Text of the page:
But I’m glad the book was set in Damascus, as I actually did travel there, and the novel has rich detail of what the city was like before this maddening war which has destroyed so much. So by chance the novel is like an artifact that preserves what was, at least in a small way.
Bullets Of Palestine originally came out in the 1980s. Did you add or change anything in this new edition of it, or did you leave it as is?
What I’ve decided to do in republishing this “Jerusalem Spy” series is to leave the books exactly as they were, but add a new foreword.
I’m now working on a novel called To Destroy Jerusalem, which I began in 1990 but never finished for as variety of reasons, and it’s a direct sequel to Bullets Of Palestine. It also deals with the Israeli/Palestinian conflict as well as a nuclear threat.
But Bullets Of Palestine was not your second novel, right?
My second novel, both written and published, was The Chopin Express. It was actually my first attempt at a novel, then rewritten and brought out the year following The Damascus Cover‘s original publication and success. It’s more autobiographical and deals with an American student, a.k.a. me, getting arrested in the Soviet Union. So what I’ve decided to do is get out these three Middle East novels together as a series, and then go back and think about bringing Chopin out again.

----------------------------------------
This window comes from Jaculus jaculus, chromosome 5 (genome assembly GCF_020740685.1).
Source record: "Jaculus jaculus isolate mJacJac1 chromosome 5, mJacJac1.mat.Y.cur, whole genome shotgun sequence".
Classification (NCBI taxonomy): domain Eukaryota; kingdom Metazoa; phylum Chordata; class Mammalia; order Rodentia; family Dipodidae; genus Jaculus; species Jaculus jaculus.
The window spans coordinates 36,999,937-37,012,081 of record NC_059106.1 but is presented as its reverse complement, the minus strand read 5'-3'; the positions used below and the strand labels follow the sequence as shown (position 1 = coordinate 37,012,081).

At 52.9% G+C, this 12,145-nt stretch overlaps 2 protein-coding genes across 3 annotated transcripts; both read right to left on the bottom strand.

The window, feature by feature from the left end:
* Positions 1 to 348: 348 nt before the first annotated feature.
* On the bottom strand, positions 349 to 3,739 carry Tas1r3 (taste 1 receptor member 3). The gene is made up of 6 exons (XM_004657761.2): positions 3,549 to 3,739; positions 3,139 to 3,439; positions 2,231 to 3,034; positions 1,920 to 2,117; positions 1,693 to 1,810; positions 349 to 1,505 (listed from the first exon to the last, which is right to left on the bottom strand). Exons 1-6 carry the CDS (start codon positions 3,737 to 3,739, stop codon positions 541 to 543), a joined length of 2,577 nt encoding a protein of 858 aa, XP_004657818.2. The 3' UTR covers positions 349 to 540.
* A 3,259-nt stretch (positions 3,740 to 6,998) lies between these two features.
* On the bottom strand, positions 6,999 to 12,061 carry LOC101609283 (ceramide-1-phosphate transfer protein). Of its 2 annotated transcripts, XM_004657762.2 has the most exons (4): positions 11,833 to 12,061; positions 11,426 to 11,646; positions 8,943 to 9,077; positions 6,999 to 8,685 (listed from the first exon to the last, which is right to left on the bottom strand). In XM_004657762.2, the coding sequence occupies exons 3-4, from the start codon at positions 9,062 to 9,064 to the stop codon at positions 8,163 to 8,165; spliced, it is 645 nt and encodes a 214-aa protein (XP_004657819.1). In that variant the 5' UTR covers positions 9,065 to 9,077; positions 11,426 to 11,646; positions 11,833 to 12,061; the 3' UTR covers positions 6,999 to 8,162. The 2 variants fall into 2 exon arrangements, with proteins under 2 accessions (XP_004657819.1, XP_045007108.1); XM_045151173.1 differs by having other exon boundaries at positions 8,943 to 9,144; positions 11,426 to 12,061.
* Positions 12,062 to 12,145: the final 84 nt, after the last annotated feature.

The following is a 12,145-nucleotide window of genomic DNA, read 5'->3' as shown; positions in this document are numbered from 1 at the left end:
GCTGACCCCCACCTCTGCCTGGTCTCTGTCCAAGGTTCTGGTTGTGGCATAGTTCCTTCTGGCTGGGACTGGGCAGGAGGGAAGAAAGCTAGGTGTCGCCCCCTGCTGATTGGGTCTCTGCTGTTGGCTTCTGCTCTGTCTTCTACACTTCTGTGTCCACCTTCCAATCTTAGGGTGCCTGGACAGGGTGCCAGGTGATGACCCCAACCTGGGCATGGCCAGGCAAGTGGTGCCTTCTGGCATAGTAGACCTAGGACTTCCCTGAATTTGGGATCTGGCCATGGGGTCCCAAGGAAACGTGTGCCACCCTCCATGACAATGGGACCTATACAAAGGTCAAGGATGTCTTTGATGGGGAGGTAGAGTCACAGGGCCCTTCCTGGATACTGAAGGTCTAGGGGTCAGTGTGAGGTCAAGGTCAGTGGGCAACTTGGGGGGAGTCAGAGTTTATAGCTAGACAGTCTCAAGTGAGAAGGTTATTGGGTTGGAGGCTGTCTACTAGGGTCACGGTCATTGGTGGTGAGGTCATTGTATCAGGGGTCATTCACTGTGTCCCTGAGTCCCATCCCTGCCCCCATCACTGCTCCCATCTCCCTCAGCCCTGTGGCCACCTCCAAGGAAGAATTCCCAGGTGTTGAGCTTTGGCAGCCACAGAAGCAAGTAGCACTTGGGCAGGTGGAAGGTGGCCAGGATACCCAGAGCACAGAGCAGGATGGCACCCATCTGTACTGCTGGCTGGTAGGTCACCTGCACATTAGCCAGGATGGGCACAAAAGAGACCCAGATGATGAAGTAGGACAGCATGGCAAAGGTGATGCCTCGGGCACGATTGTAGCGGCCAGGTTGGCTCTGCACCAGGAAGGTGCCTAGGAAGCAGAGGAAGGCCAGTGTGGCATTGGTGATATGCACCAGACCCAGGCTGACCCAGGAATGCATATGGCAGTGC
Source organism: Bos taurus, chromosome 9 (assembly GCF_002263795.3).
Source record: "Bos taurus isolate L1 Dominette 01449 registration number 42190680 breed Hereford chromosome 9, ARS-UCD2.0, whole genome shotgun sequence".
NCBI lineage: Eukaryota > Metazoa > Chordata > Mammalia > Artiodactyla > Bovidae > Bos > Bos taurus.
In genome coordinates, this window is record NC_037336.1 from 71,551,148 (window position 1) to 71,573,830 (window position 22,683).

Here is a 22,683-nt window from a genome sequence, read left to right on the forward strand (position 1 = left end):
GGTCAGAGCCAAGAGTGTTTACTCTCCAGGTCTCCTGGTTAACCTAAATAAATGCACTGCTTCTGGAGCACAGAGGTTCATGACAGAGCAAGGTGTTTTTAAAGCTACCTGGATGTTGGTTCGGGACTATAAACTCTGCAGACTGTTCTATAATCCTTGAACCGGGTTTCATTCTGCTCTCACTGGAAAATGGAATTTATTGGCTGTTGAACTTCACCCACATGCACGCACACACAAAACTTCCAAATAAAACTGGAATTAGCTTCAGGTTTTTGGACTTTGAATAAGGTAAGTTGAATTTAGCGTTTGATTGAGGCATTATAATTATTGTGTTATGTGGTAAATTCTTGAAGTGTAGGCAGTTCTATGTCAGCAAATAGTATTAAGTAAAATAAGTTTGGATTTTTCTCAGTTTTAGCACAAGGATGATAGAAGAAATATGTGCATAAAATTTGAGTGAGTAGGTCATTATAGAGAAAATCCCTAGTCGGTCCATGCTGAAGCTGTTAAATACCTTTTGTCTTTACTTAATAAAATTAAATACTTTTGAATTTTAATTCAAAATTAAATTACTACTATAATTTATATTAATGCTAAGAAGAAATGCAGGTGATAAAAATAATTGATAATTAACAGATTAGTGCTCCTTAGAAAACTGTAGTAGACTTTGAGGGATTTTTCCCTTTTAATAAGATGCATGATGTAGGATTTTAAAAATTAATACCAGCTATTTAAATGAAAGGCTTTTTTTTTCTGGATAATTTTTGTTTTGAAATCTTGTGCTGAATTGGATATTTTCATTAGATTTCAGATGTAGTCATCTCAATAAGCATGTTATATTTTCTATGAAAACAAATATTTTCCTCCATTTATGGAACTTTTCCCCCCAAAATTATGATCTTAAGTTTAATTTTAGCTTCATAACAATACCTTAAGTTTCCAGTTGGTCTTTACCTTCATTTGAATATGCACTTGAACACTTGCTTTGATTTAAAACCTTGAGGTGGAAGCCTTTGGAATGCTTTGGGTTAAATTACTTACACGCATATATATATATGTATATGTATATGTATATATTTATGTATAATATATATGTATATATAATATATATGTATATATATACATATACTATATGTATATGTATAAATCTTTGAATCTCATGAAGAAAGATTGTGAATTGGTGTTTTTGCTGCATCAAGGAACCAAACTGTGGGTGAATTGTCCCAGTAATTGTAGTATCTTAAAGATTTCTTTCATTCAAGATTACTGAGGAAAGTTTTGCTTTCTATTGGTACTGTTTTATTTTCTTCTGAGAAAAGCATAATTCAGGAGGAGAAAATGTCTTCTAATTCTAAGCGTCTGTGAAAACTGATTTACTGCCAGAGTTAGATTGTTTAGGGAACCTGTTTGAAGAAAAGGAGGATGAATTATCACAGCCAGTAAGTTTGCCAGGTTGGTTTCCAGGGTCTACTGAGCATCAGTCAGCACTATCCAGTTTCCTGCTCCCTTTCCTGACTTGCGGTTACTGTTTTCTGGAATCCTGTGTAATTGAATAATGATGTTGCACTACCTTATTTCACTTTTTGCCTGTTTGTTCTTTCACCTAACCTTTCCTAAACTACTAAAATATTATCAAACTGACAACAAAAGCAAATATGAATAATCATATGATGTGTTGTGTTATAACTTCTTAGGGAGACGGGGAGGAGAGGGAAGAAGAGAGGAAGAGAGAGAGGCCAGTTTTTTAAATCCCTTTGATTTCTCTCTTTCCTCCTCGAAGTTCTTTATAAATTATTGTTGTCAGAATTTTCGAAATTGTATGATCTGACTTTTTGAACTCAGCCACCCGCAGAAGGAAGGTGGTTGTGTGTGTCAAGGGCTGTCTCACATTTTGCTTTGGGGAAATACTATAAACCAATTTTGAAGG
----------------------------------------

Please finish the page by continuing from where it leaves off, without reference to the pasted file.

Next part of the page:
When we last did this interview thing, The Damascus Cover was being made into a movie with Jonathan Rhys Meyers, Abigail Spencer, and Jurgen Prochnow. What is the status of that movie now?
There was a change in the cast of the film of The Damascus Cover, which actually worked out remarkably well. The film was scheduled to be shot in October of 2014, but two weeks before shooting, Jonathan Rhys Meyers sliced a tendon in his pinkie finger in a kitchen accident, which required surgery. So the film had to be pushed to February of 2015, and they were able to hold all the cast except for Abigail Spencer, who was hired to work on True Detective. But we managed to get Olivia Thirlby, who’s best known for playing the sister in Juno. Navid Negahban, who played Abu Wazir in Homeland, is also in the film, and was at my house this past Sunday for a BBQ, and talked to me about how terrific Thirlby is in their scenes and throughout.